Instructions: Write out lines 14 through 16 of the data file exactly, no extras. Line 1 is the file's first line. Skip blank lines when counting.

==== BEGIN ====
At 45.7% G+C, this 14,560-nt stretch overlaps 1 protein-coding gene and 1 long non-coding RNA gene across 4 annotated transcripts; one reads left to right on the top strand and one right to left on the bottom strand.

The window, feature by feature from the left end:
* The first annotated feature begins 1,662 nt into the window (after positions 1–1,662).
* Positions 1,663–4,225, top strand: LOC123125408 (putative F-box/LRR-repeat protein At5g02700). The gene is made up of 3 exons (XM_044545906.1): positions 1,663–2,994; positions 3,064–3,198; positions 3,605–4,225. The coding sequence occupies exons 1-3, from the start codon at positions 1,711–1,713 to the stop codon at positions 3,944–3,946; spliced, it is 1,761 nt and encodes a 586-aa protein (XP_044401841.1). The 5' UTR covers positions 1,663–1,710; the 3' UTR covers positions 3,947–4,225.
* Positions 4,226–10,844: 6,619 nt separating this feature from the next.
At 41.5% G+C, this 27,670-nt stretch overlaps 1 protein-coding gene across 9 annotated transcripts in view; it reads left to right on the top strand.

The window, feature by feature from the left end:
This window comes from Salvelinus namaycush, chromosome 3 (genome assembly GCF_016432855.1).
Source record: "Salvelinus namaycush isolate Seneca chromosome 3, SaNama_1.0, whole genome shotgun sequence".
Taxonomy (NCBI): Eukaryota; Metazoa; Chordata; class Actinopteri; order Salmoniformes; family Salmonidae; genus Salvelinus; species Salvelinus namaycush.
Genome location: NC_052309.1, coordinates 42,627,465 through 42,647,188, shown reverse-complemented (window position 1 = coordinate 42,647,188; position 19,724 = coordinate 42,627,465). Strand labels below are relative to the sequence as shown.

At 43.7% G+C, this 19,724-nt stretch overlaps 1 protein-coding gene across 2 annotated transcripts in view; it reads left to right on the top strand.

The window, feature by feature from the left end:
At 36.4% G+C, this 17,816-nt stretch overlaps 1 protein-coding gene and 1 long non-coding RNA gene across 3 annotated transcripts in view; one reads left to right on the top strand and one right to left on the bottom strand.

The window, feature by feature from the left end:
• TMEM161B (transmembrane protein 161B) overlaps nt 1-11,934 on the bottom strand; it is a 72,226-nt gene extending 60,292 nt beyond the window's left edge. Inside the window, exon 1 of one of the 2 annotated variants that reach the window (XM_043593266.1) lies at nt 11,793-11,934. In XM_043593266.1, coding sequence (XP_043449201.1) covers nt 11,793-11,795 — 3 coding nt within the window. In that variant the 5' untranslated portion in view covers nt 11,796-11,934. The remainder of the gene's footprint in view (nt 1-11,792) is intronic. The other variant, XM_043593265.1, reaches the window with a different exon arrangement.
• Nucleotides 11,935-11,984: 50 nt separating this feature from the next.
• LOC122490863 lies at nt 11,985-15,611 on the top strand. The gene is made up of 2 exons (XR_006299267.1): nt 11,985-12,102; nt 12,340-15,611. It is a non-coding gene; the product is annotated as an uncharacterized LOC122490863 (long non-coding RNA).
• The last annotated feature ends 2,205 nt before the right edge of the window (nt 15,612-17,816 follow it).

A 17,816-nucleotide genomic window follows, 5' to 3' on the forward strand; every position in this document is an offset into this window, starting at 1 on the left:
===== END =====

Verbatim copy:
At 36.4% G+C, this 17,816-nt stretch overlaps 1 protein-coding gene and 1 long non-coding RNA gene across 3 annotated transcripts in view; one reads left to right on the top strand and one right to left on the bottom strand.

The window, feature by feature from the left end:
• TMEM161B (transmembrane protein 161B) overlaps nt 1-11,934 on the bottom strand; it is a 72,226-nt gene extending 60,292 nt beyond the window's left edge. Inside the window, exon 1 of one of the 2 annotated variants that reach the window (XM_043593266.1) lies at nt 11,793-11,934. In XM_043593266.1, coding sequence (XP_043449201.1) covers nt 11,793-11,795 — 3 coding nt within the window. In that variant the 5' untranslated portion in view covers nt 11,796-11,934. The remainder of the gene's footprint in view (nt 1-11,792) is intronic. The other variant, XM_043593265.1, reaches the window with a different exon arrangement.